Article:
The PICO question is: Does the incorporation of a weekly consultation group led by a psychologist decrease the prevalence of compassion fatigue in oncology nurses, as opposed to the control of no support group in an alternative oncology unit over the duration of six months?
To determine the effectiveness of a weekly consultation group led by a psychologist to decrease the effects of compassion fatigue in oncology nurses, an organized plan must be established. Two oncology units will be involved in the process, as one oncology unit will be provided with the intervention, a weekly consultation group, while the other unit, or control group, will not be offered the support group. The consultation group will consist of a small group of oncology nurses ranging from five to ten people, and it will be led by a psychologist. During the consultation group, topics will be discussed involving efficient approaches to cope with stressors, communication methods to consult with patients and their loved ones, the grieving process, the loss of a patient, etc. The group is not limited to those topics only, as the oncology nurses are welcome to bring their own desired topics to the consultation group for discussion as well. Nurses will be encouraged to speak freely about their emotions regarding each topic presented at the session, and for colleagues to bounce emotions and ideas off one another. This will create closer connections between colleagues, which will allow the oncology nurses to feel greater support overall.
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Before and after six months of the incorporation of weekly consultation sessions, oncology nurses will self-report their feelings associated with factors of compassion fatigue (burnout, job satisfaction, self-care, compassion satisfaction, secondary traumatic stress, etc.) on a Likert scale. Results will be compared from baseline to the follow-up (after six months of the intervention), using a paired t-test, and if there is a significant decline in depressive thoughts, greater self-care, and more positive feelings associated with job satisfaction, then the intervention will evidently be a positive asset for oncology nurses. The control group will only fill out one self-reported survey, which will be the same assessment delivered to the group receiving the consultation intervention at baseline, which will be evaluated through an independent t-test. At the end of the study, the results gathered after six months from the group receiving the intervention will be compared with the control group’s self-reported survey.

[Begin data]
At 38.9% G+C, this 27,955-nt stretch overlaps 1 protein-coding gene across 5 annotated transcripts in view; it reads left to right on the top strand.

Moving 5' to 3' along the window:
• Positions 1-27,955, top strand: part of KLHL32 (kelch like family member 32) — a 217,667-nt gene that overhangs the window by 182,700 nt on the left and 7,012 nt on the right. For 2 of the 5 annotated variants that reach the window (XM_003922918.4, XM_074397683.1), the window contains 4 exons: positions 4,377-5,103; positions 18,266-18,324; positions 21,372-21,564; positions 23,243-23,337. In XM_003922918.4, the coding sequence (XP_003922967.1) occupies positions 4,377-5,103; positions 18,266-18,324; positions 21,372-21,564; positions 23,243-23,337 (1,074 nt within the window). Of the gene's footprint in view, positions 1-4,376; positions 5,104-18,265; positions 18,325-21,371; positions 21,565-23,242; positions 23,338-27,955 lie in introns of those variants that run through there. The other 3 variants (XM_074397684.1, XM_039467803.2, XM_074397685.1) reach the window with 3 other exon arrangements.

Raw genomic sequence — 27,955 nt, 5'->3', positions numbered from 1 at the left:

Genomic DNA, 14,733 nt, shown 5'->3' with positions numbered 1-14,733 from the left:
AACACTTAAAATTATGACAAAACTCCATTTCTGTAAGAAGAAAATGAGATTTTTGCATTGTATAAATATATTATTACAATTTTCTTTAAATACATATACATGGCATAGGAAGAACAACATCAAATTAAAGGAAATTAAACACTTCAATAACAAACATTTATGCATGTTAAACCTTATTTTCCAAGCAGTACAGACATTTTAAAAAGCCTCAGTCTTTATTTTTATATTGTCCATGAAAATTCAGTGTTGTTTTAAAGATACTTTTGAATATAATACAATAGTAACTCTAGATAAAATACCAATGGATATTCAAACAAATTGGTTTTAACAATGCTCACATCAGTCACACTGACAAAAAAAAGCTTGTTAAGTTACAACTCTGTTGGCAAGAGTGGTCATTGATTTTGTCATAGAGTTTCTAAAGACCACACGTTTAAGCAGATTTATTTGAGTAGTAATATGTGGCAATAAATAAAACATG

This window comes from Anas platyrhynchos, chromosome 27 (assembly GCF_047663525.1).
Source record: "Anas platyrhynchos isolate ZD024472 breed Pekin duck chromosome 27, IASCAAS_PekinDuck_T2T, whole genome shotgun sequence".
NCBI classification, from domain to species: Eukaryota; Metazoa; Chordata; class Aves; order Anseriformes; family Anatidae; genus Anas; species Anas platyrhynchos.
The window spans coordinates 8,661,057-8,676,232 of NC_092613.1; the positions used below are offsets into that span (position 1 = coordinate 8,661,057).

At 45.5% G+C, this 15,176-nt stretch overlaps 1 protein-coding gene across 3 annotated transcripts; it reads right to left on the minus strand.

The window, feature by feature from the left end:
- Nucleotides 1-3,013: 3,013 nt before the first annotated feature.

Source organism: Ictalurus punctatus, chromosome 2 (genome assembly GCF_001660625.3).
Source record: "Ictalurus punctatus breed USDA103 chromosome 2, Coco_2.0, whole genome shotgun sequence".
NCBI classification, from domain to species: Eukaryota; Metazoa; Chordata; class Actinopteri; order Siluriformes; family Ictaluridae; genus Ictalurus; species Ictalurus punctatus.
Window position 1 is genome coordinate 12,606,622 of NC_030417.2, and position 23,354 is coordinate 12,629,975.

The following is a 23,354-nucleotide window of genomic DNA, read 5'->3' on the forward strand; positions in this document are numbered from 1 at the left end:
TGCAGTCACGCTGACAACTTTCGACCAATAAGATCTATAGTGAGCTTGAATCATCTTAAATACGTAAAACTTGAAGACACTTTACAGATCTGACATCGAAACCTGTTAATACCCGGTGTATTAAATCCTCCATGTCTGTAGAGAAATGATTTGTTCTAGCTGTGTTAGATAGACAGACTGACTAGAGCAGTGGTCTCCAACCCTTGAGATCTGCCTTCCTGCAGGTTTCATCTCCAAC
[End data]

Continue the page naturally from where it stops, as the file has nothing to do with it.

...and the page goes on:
For the proposed project to be implemented effectively, a psychologist will need to be hired on the oncology floor. Since the consultation sessions will consist of small groups, the psychologist needs to be available one day a week throughout an entire day, so that the session can take place during multiple times to accommodate the participation of every nurse in the unit. Prior to each month, the oncology nurses will be given the time that they are eligible to attend the consultation group each week for the month. The nurse manager will be responsible for coordinating which nurses will look after patients while nurses step out for the hour to attend the meeting.